UAS and UAV technologies have been recognised as a potential solution for on-farm pest control through pesticide application, which could be of particular importance for fall armyworm (Spodoptera frugiperda) (FAW) invasions in Africa. FAW has continued to threaten food security in a wide range of African countries, including Ghana since its emergence in 2016. 

Through agencies including the Ministry of Food and Agriculture (MoFA) and the Plant Protection and Regulatory Services Directorate (PPRSD), the Government of Ghana, alongside smallholder farmers, is applying several management strategies including biological, chemical, cultural and traditional control methods. The methods include handpicking and crushing of FAW, intercropping maize with plants that could repel FAW, and avoiding planting of crops that could serve as an alternative host to FAW. However, most of these control methods are ineffective due to various factors, such as FAW’s feeding behaviour and life cycle (which is mostly nocturnal), and a lack of compatible pesticides and application methods. There is, therefore, a need to adopt technologies that could be congruent with the feeding behaviour and other characteristics of FAW. In this context, the potential use of new application technologies such as UAVs seems promising. However, a number of actions have to be put in place prior to upscaling such technologies to commercial agribusiness enterprises and smallholder farmers within the maize value chain.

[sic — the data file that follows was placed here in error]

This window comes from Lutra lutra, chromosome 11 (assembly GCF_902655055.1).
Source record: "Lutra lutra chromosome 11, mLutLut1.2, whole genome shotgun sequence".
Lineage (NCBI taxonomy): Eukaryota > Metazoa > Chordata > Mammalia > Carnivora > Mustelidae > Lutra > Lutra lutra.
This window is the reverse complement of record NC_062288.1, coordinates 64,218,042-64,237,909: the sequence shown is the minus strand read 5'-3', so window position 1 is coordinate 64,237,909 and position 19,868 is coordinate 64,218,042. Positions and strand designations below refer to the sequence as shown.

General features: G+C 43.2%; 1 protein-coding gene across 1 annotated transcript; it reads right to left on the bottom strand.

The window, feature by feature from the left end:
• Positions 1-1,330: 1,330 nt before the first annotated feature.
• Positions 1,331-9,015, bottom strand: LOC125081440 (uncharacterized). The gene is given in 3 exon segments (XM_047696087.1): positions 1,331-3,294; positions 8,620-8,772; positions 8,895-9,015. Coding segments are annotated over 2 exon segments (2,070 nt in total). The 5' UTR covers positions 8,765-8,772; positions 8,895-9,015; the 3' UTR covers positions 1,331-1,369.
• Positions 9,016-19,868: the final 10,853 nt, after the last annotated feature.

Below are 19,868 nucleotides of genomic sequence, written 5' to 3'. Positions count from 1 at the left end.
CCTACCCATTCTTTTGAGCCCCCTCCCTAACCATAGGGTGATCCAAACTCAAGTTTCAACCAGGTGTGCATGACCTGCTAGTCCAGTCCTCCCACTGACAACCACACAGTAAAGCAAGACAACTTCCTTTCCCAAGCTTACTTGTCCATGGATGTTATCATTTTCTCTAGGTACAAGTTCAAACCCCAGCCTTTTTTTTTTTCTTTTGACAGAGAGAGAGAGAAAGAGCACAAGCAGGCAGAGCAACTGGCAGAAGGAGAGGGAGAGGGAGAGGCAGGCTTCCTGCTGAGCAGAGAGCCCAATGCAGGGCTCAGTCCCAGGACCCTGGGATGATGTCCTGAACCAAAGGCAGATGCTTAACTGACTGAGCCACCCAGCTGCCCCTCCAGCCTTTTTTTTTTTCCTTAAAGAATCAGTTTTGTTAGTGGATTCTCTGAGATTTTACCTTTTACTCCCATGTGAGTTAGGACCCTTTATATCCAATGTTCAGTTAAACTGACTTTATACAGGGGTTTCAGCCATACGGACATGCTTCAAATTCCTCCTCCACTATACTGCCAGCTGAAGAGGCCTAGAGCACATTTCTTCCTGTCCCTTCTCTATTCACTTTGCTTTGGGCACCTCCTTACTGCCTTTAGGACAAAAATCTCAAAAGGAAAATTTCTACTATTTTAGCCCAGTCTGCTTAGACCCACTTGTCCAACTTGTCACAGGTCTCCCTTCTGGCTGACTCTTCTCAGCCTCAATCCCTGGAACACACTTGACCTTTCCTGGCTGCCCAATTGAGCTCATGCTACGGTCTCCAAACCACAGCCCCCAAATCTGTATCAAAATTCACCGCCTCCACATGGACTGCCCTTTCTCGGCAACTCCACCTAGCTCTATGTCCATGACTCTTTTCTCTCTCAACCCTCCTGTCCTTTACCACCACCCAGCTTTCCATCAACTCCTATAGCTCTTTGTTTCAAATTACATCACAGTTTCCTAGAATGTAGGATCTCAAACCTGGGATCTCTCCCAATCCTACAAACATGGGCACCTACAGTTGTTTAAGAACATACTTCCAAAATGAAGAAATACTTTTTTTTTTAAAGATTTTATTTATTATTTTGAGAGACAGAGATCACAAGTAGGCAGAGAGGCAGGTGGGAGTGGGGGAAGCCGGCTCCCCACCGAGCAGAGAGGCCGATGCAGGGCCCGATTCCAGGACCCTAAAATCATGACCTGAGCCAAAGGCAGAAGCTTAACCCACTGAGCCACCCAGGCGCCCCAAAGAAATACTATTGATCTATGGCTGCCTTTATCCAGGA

Key findings

  • Farmers have appreciable knowledge of FAW (known locally as Zunzuya, meaning ‘worms’), and can detect the presence of these pests on their farms based on characteristic signs they have identified with the feeding habits of the pest;
  • Farmers mainly use agrochemicals to control FAW and in some cases, local mixtures and/or bio-pesticides, but never integrated pest management (IPM);
  • Farmers prefer using synthetic pesticides over biological control methods, bio-pesticides, chemical mixtures, cultural practices and IPM to control FAW;